Christopher Carroll (The Wall Street Journal) traces Seamus Heaney’s connection to Book VI of the “Aeneid”, in light of his father’s death:
“[…] Heaney’s own translation of Book VI of the “Aeneid,” which he completed in July 2013, one month before he died. It is his last published poem, a poignant rendition of Aeneas’ arrival in Italy and journey into the underworld to see his dead father. And though it is beautiful in its own right, this portion of the “Aeneid” had a special significance for Heaney—one that began in his school days in the 1950s and lasted his entire life.”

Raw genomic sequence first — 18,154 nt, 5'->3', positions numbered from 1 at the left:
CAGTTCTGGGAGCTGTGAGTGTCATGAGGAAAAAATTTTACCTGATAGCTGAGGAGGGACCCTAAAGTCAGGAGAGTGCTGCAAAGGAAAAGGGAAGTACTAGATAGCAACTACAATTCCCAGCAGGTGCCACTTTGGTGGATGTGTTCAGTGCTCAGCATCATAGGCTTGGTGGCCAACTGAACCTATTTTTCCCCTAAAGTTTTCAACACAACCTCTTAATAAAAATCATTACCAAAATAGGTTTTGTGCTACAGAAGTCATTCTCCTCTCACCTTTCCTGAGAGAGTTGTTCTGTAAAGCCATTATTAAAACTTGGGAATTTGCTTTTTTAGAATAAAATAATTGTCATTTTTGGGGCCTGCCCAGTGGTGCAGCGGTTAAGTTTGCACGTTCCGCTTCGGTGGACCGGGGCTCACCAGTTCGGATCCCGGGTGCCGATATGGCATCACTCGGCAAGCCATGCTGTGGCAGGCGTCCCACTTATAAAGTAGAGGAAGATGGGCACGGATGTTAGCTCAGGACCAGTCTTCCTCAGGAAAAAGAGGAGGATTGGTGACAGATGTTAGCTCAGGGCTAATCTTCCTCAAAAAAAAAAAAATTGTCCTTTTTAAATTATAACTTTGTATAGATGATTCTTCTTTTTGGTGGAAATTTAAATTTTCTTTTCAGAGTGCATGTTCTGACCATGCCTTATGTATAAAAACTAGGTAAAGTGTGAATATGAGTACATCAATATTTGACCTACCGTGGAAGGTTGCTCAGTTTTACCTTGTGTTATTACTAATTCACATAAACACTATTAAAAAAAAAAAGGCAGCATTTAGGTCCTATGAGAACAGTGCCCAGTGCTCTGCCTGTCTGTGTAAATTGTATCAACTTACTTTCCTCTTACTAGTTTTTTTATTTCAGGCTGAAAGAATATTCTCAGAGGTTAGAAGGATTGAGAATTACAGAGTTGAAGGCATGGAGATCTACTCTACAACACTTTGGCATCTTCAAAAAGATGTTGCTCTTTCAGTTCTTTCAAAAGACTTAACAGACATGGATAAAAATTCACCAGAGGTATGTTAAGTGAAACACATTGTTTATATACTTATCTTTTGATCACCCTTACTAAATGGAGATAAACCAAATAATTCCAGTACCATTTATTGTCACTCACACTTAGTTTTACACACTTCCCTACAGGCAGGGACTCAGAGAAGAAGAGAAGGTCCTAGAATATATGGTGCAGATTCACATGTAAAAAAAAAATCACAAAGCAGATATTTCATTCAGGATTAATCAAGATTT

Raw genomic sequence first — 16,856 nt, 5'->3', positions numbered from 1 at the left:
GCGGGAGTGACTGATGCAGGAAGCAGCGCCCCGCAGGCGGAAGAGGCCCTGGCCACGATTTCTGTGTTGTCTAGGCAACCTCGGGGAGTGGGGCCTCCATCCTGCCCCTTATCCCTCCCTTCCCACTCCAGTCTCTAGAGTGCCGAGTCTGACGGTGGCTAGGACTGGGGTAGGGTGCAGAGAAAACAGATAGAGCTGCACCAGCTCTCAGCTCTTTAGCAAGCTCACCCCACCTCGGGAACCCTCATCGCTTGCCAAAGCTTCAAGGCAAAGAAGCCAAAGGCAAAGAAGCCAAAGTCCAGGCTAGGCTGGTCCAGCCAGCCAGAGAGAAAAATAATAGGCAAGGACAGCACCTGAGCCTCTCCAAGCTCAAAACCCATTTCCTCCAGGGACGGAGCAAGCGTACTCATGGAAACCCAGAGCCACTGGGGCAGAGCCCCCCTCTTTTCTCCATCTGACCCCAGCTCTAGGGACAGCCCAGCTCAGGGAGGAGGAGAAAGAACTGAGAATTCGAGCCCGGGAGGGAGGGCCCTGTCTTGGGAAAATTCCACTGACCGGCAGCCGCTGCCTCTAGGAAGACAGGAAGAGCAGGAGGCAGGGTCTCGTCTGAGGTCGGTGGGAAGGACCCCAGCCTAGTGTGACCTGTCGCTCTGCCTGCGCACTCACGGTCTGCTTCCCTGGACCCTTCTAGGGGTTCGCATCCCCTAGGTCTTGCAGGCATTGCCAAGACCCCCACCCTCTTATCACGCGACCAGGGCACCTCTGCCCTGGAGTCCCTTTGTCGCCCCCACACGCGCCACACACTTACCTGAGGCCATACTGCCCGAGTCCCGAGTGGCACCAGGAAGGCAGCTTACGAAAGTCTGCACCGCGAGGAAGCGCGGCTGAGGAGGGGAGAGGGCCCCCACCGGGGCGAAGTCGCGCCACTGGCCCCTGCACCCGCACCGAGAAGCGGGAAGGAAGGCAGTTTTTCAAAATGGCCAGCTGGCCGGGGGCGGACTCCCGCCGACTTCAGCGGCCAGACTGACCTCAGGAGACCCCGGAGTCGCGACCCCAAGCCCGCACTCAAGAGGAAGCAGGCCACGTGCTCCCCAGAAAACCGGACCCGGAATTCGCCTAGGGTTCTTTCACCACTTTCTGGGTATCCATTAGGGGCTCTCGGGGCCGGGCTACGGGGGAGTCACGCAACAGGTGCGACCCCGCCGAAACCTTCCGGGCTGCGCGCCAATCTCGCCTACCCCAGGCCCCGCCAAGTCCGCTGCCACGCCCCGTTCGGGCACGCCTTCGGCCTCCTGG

More at The Poetry Foundation.
Euan Monaghan (LitHub) talks to the American writer, in an interview originally published in Structo Magazine
It’s not hard to see why Ursula K. Le Guin is best known for her early novels. In the space of six years came A Wizard of Earthsea (1968), The Left Hand of Darkness (1969), The Lathe of Heaven (1971) and The Dispossessed (1974). These books and many others—including Lavinia (2008), an astonishing take on Virgil’s Aeneid—have been a steady influence on authors of the imagination, notably Neil Gaiman, Terry Pratchett, David Mitchell, Salman Rushdie and Zadie Smith, who said that “Le Guin writes as well as any non-‘genre’ writer alive.” We talked at Le Guin’s home in Portland, Oregon.